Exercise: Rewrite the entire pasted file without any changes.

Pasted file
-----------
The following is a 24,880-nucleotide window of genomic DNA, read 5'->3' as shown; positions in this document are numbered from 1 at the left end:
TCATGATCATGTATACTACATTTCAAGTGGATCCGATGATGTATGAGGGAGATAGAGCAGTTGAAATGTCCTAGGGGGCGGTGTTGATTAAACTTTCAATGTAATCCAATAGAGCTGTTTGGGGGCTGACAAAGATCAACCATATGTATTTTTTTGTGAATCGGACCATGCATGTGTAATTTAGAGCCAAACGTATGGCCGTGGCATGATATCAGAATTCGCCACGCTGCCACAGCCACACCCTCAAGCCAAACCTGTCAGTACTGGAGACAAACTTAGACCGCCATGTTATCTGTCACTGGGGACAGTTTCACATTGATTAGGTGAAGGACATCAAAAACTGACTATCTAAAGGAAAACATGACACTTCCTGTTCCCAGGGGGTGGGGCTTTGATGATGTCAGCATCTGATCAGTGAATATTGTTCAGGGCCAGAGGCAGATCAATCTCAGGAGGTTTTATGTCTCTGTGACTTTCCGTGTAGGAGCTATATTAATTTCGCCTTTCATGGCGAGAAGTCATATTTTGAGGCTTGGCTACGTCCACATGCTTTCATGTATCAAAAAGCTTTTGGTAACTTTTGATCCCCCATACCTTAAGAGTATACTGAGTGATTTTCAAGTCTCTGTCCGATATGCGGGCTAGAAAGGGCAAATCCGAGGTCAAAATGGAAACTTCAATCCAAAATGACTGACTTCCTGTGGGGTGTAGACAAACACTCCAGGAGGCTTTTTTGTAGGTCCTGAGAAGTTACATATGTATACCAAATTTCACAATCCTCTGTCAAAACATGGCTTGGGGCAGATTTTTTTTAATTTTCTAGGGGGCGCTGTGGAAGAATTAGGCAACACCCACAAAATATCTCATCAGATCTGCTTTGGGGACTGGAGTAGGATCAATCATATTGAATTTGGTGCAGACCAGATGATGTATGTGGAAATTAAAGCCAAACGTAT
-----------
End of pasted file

The following is a 24,880-nucleotide window of genomic DNA, read 5'->3' as shown; positions in this document are numbered from 1 at the left end:
TCATGATCATGTATACTACATTTCAAGTGGATCCGATGATGTATGAGGGAGATAGAGCAGTTGAAATGTCCTAGGGGGCGGTGTTGATTAAACTTTCAATGTAATCCAATAGAGCTGTTTGGGGGCTGACAAAGATCAACCATATGTATTTTTTTGTGAATCGGACCATGCATGTGTAATTTAGAGCCAAACGTATGGCCGTGGCATGATATCAGAATTCGCCACGCTGCCACAGCCACACCCTCAAGCCAAACCTGTCAGTACTGGAGACAAACTTAGACCGCCATGTTATCTGTCACTGGGGACAGTTTCACATTGATTAGGTGAAGGACATCAAAAACTGACTATCTAAAGGAAAACATGACACTTCCTGTTCCCAGGGGGTGGGGCTTTGATGATGTCAGCATCTGATCAGTGAATATTGTTCAGGGCCAGAGGCAGATCAATCTCAGGAGGTTTTATGTCTCTGTGACTTTCCGTGTAGGAGCTATATTAATTTCGCCTTTCATGGCGAGAAGTCATATTTTGAGGCTTGGCTACGTCCACATGCTTTCATGTATCAAAAAGCTTTTGGTAACTTTTGATCCCCCATACCTTAAGAGTATACTGAGTGATTTTCAAGTCTCTGTCCGATATGCGGGCTAGAAAGGGCAAATCCGAGGTCAAAATGGAAACTTCAATCCAAAATGACTGACTTCCTGTGGGGTGTAGACAAACACTCCAGGAGGCTTTTTTGTAGGTCCTGAGAAGTTACATATGTATACCAAATTTCACAATCCTCTGTCAAAACATGGCTTGGGGCAGATTTTTTTTAATTTTCTAGGGGGCGCTGTGGAAGAATTAGGCAACACCCACAAAATATCTCATCAGATCTGCTTTGGGGACTGGAGTAGGATCAATCATATTGAATTTGGTGCAGACCAGATGATGTATGTGGAAATTAAAGCCAAACGTAT